You can download new ones from the Themes store. There are also Super Wallpapers available. There are three multimedia apps that are exclusive to MIUI: Gallery, Music, and Mi Video (both with local and streaming options). Additionally included is an MIUI File manager. Of course, there is also a Mi Remote app that makes use of the built-in IR blaster.
Game Turbo, which is widely accessible on other MIUI-powered smartphones, serves as both a launcher for your games and an in-game tool to enhance your gaming experience. It has traditional features like screen recording and notification restriction.
Memory Extension is a feature available in MIUI 13 and is turned on by default (you can disable it if you like). You can allocate 2 GB or 5 GB of internal storage as a RAM extension.
The Snapdragon 695 chipset, a well-liked no-frills platform for obtaining 5G capability in the midrange market, is the foundation of the Poco X5. The CPU is an octa-core Kryo 660 Gold and Kryo 660 Silver in a 2+6 configuration, and the GPU is an Adreno 619.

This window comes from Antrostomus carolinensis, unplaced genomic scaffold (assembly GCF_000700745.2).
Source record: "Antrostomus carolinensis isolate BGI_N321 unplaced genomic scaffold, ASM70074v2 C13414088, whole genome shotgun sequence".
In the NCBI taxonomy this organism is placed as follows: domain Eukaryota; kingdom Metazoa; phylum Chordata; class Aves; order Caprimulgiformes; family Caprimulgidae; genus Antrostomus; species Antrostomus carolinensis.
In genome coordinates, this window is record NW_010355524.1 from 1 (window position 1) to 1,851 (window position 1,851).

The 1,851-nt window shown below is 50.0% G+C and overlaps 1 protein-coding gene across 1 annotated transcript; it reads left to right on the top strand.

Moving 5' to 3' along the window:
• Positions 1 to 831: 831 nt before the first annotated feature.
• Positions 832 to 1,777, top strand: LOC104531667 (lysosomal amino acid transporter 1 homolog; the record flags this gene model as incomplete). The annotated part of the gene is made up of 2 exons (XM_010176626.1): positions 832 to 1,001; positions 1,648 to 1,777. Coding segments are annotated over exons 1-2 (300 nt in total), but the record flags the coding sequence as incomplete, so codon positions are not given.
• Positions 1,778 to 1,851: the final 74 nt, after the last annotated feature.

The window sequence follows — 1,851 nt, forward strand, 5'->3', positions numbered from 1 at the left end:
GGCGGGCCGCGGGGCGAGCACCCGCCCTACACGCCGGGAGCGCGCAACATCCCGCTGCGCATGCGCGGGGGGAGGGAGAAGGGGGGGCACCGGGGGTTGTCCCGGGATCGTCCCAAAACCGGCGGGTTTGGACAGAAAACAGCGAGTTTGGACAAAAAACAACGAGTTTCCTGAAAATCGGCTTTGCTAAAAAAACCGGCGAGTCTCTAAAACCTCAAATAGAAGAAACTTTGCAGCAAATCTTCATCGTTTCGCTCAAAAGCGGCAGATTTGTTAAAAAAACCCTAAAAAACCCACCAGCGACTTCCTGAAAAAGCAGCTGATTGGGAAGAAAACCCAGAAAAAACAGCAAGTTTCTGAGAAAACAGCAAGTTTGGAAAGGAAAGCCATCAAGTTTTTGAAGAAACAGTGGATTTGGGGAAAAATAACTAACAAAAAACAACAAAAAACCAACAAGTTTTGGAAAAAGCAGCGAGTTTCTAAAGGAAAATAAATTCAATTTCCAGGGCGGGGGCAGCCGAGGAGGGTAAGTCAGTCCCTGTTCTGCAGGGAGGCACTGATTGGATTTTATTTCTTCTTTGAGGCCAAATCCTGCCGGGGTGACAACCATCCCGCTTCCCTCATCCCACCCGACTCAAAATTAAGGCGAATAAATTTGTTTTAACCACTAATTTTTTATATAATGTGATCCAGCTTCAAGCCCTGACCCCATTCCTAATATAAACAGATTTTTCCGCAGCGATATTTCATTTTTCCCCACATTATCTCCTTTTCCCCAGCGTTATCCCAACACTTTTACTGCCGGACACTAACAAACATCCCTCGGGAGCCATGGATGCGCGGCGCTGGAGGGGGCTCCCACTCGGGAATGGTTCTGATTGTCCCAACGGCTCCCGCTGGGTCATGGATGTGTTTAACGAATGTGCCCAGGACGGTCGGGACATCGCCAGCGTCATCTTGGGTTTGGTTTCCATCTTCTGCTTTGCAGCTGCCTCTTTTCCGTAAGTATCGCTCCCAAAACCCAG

There are two memory configurations: 8GB/256GB and 6GB/128GB (as tested). Here are the ideal settings within games such as Call of Duty: Mobile, Diablo Immortal, Genshin Impact, Mobile Legends, and the latest AnTuTu score.
On its back, the Poco X5 has a standard 2+1 camera setup with a 48MP primary camera, an 8MP ultrawide camera, and a simple 2MP “macro” camera. For your selfies, a 13MP front-facing camera offers a resolution that is above average.